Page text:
Despite de Carvalho’s claims to the contrary, such statements effectively prescribe an inquiry learning teaching style. This is not about rising above the ongoing debate between inquiry learning, where students figure things out for themselves with help from the teacher, and explicit teaching, where new concepts are fully explained, this is about taking the inquiry learning side and backing it to the full. And this is despite the fact that there is no body of evidence to support inquiry learning, despite it being promoted by educationalists for over a hundred years.
At times, the mathematics curriculum descends into the absurd, such as when it promotes something called ‘mathematising’ that includes such concepts as ‘making choices’ and ‘visualising’. If anyone can explain how we can teach children to make choices or visualise in any other way than we do when we teach them how to solve a specific type of maths problem, then I would be extremely interested. But, I suspect they cannot. So, we have vague, unteachable things in our curriculum while specific, teachable content like linear equations gets punted down the field.
It gets even worse when you look at the science curriculum. Pretty much every content description starts either with ‘explore’ (Years K-3) or ‘investigate’ (Years 4-10). This is a plain and explicit direction to use inquiry learning and to suggest otherwise is frankly gaslighting. Instead of simply teaching students about forces, we must “investigate and represent balanced and unbalanced forces, including gravitational force, acting on objects, and relate changes in an object’s motion to its mass and the magnitude and direction of forces acting on it.” The idea that we would be doing this in order to somehow improve our PISA results is bonkers. The 2015 round of PISA investigated the effect of different teaching styles on science performance and found, “After accounting for students’ and schools’ socio-economic profile, in 56 countries and economies, greater exposure to enquiry-based instruction is associated with lower scores in science.” I wrote about these finding here.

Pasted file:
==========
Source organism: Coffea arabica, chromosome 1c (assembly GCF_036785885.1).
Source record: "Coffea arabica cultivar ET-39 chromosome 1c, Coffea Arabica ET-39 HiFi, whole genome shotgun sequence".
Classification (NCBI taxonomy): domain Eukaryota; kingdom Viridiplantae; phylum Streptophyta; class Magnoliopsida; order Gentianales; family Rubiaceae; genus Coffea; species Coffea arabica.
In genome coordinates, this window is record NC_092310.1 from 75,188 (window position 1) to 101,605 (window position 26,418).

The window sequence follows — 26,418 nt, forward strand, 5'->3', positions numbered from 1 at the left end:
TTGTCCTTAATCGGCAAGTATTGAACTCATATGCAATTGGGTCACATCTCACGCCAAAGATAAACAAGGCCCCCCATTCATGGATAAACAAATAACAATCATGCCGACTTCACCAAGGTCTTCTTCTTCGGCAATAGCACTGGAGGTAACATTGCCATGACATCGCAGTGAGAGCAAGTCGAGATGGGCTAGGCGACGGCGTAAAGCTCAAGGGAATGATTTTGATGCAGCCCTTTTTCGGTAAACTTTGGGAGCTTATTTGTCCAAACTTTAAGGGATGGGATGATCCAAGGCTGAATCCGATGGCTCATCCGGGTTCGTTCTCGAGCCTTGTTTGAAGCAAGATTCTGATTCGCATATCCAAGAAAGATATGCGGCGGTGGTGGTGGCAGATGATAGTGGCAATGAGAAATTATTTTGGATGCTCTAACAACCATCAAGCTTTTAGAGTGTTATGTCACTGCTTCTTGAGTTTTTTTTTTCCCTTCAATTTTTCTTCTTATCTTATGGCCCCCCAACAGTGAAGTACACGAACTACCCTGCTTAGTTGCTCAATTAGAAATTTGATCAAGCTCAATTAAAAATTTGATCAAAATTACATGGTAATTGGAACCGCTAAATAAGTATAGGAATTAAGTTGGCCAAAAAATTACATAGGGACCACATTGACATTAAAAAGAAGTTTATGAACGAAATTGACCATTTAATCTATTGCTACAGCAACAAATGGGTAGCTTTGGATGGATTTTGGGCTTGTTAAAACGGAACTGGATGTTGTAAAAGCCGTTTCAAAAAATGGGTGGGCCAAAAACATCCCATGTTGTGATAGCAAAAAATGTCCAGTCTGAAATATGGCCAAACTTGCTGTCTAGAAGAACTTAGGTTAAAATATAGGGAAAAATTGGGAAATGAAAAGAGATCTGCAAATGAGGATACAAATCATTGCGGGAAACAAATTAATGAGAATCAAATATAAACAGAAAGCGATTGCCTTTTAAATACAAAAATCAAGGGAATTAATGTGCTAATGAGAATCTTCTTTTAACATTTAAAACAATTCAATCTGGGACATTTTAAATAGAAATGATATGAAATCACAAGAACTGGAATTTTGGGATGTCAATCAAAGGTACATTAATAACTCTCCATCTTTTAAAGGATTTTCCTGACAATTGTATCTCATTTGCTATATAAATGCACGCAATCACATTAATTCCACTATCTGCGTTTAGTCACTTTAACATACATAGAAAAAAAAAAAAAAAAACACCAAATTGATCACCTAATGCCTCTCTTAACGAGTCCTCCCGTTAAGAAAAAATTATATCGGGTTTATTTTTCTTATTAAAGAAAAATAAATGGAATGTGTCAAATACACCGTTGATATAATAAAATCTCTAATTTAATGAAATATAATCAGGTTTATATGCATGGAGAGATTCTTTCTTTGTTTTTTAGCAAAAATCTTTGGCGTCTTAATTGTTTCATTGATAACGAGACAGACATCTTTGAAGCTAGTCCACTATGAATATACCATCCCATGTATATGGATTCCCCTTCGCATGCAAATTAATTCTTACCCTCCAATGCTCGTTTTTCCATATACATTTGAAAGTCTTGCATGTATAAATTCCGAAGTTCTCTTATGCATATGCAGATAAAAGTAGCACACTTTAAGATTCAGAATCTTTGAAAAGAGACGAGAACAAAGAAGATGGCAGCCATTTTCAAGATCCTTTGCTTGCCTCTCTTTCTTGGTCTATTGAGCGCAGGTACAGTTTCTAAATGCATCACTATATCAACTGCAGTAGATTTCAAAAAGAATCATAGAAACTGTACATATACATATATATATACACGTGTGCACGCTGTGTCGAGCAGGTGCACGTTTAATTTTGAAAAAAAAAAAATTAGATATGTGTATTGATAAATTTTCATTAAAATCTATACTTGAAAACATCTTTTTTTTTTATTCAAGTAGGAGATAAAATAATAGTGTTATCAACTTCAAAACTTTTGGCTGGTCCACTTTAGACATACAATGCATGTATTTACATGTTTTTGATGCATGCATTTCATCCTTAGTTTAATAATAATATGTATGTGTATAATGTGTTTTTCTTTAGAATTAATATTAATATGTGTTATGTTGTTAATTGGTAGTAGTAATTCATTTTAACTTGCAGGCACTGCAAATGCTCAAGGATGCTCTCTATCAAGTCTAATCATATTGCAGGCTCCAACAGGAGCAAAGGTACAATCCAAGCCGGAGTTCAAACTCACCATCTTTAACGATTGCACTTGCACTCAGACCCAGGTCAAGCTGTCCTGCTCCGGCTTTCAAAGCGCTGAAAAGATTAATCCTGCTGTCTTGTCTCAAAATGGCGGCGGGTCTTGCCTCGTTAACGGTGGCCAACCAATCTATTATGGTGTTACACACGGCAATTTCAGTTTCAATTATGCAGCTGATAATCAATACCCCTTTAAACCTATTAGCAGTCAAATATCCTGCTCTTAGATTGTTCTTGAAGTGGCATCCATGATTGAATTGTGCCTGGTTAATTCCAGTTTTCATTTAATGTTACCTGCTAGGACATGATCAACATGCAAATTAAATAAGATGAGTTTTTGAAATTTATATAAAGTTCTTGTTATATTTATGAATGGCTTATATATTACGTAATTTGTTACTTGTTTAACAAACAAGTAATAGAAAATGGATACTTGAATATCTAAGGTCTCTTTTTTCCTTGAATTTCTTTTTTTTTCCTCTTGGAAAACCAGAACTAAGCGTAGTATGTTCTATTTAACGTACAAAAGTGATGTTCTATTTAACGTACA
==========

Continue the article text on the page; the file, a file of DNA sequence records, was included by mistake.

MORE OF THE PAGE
So, the federal education minster, Alan Tudge, who on Tuesday was calling for a v-shaped recovery in our PISA results, has been presented with a curriculum that, if followed, is likely to do the opposite.
I have not yet reviewed the History and Social Studies (HASS) curriculum properly, but it is still following the ‘expanding horizons’ model debunked by Kieran Egan in 1980. Moreover, Rebecca Urban in The Australian is reporting the stripping out of ancient history, which is precisely the reverse of the kind of change we need to make if we want a knowledge-rich curriculum. Urban also notes that aspects of whole language reading instruction, including predictable texts, will be retained, despite these lacking any evidence base.
There is an internet meme about someone who, as a child, hears the quote, ‘Knowledge is power - Francis Bacon’ but interprets it as, ‘Knowledge is power, France is bacon’.
If ‘knowledge is power’ is a statement worthy of a high quality curriculum, the best you can say about this attempt is ‘France is bacon’.